Vocalising as a way to improve your rhythm and time

Caz

Senior Member
Hi everyone, I'm doing a project on vocalising rhythms as a way to improve time feel. For example, Konnakol in South Indian Carnatic music. I'm looking for ways to apply vocal systems like this to western music - jazz, pop etc, to improve time feel and strengthen rhythmic facility. Part of the project is a series of lessons with Ari Hoenig and Dan Weiss, who have both partly worked on rhythm by vocalising away from the drums. I'm interested to hear from the general community, what things have worked well for you to improve on rhythm and time? If working with a metronome, did you find specific ways to use it to strengthen your time feel when there's no metronome? And is there any vocalising involved when you practice with your instrument?

Keen to hear about everything from singing, clapping, dancing etc.. anything that you feel has led to improvements.

Thanks,
Caroline
 

Xstr8edgtnrdrmrX

Well-known member
in my marching/drum corps situations, we have always vocalized the patterns that we play...other peopl;e call it "Drumeze" or "Drumspeak"

Digga-da, digga-da, dat diggah dut dah uzzzz. Dubba du dubba duh dubba duh duba duh, uzz uzz, GAK, duddah uzzzzzz

that is a rudimental passage vocalized in that speak

most of the original NARD 26 rudiments were named for the way they were vocalized when they were taught by rote

I teach ALL of my students to vocalize rhythmic subdivisions from day one, no matter what instruments. They have to be able to "Say it before they play it" in time with a met. I think vocalization helps to infuse natural inflection and phrasing to a passage of music that then gets reflected in the hands...
 

Caz

Senior Member
in my marching/drum corps situations, we have always vocalized the patterns that we play...other peopl;e call it "Drumeze" or "Drumspeak"

Digga-da, digga-da, dat diggah dut dah uzzzz. Dubba du dubba duh dubba duh duba duh, uzz uzz, GAK, duddah uzzzzzz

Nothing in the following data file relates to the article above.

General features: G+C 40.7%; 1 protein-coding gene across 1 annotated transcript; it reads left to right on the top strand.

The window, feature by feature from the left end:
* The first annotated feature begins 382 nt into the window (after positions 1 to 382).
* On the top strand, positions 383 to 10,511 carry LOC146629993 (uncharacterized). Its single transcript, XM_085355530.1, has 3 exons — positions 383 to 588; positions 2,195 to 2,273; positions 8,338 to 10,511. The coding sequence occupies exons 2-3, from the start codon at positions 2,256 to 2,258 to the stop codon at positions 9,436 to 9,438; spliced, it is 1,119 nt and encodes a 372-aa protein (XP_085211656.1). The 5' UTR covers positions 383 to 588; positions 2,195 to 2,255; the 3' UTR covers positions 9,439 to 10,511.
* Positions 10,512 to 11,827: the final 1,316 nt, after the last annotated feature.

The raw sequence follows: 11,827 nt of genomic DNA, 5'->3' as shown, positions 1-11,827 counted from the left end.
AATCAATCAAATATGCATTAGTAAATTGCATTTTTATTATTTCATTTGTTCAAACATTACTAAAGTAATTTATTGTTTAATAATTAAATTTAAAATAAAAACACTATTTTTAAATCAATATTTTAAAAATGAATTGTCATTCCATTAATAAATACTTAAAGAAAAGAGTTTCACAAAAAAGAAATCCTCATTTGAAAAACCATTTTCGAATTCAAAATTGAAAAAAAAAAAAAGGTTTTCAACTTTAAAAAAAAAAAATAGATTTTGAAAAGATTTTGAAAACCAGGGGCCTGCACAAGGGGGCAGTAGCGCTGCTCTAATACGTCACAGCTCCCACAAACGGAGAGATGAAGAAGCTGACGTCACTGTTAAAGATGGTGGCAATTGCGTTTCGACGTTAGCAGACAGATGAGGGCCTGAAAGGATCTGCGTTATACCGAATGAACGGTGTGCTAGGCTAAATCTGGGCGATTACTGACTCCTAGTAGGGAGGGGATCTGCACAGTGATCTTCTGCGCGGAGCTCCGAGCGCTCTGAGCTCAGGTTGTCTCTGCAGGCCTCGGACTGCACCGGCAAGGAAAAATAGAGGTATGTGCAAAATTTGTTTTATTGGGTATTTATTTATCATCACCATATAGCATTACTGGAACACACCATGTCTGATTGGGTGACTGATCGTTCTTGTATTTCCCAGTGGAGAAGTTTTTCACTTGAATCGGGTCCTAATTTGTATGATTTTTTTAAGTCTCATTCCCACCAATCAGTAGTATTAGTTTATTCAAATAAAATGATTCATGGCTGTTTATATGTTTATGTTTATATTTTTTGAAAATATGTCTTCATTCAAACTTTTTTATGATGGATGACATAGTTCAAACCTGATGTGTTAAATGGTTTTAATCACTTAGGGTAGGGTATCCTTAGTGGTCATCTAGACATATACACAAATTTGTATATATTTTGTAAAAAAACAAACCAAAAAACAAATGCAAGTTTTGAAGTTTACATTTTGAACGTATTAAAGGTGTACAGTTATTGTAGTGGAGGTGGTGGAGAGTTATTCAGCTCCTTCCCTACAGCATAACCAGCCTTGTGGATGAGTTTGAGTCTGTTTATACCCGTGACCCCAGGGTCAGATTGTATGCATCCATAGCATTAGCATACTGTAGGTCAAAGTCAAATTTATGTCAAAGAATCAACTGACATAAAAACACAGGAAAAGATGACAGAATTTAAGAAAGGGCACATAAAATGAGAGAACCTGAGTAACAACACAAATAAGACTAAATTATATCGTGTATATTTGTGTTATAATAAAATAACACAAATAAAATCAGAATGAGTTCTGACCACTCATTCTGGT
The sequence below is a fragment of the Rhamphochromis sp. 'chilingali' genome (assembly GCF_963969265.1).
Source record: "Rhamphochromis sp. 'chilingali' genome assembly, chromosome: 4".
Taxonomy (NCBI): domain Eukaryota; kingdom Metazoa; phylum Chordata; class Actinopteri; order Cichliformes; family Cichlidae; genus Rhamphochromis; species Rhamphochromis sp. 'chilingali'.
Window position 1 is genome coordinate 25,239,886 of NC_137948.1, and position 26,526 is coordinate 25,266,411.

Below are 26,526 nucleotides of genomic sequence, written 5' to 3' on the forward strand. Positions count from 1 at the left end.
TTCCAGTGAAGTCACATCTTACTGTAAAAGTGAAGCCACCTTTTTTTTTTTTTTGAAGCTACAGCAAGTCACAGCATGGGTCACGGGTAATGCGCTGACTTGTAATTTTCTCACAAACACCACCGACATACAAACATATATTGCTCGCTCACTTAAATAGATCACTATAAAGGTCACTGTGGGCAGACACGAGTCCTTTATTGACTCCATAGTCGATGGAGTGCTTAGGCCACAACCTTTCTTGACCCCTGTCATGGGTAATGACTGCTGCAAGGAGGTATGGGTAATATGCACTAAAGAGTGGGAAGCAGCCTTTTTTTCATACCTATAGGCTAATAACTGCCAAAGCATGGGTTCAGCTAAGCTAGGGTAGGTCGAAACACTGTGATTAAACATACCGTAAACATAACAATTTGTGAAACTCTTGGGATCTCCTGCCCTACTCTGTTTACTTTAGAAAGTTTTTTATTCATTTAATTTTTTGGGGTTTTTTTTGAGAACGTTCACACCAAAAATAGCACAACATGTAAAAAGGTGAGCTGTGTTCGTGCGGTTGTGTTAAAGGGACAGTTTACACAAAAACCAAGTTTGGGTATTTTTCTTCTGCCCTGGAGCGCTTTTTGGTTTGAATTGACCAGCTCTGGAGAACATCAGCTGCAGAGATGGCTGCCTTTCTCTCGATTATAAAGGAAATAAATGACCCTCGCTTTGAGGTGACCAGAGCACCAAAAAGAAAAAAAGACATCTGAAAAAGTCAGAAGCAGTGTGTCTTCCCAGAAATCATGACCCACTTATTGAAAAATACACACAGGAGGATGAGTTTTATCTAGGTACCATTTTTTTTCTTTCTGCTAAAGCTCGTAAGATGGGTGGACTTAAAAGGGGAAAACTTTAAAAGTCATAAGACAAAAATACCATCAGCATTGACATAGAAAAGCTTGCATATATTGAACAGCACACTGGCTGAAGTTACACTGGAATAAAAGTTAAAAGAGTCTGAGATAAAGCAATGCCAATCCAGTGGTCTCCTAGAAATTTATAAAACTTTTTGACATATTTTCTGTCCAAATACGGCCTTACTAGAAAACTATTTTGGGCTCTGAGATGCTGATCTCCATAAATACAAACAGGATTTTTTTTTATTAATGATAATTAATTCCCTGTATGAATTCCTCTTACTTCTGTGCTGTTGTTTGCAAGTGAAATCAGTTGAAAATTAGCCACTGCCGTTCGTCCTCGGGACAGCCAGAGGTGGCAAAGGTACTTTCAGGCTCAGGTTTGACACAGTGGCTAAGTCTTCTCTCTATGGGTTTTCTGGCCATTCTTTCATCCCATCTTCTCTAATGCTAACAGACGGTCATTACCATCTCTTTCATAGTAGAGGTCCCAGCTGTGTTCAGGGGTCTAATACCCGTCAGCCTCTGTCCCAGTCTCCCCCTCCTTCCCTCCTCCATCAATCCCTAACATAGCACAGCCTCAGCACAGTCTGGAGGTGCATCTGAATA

that is a rudimental passage vocalized in that speak

most of the original NARD 26 rudiments were named for the way they were vocalized when they were taught by rote

I teach ALL of my students to vocalize rhythmic subdivisions from day one, no matter what instruments. They have to be able to "Say it before they play it" in time with a met. I think vocalization helps to infuse natural inflection and phrasing to a passage of music that then gets reflected in the hands...

Oh nice, didn't know about this with drum corps... is the focus of verbalising in that way to get the rhythmic phrase then move straight to the drum, or would you stick with it verbally for a while to quantise the time with that phrase even once you've got the basic rhythm together?
 

Jeff Almeyda

Senior Consultant

I have been studying with Dave DiCenso for the last 18 months and all I can say is that he changed my playing with the above-the neck-disciplines.
 

Push pull stroke

Platinum Member
in my marching/drum corps situations, we have always vocalized the patterns that we play...other peopl;e call it "Drumeze" or "Drumspeak"

Digga-da, digga-da, dat diggah dut dah uzzzz. Dubba du dubba duh dubba duh duba duh, uzz uzz, GAK, duddah uzzzzzz

that is a rudimental passage vocalized in that speak

most of the original NARD 26 rudiments were named for the way they were vocalized when they were taught by rote

I teach ALL of my students to vocalize rhythmic subdivisions from day one, no matter what instruments. They have to be able to "Say it before they play it" in time with a met. I think vocalization helps to infuse natural inflection and phrasing to a passage of music that then gets reflected in the hands...

my favorites are “higgidy-bop” and “wuggidy-bump”
 

Xstr8edgtnrdrmrX

Well-known member
Oh nice, didn't know about this with drum corps... is the focus of verbalising in that way to get the rhythmic phrase then move straight to the drum, or would you stick with it verbally for a while to quantise the time with that phrase even once you've got the basic rhythm together?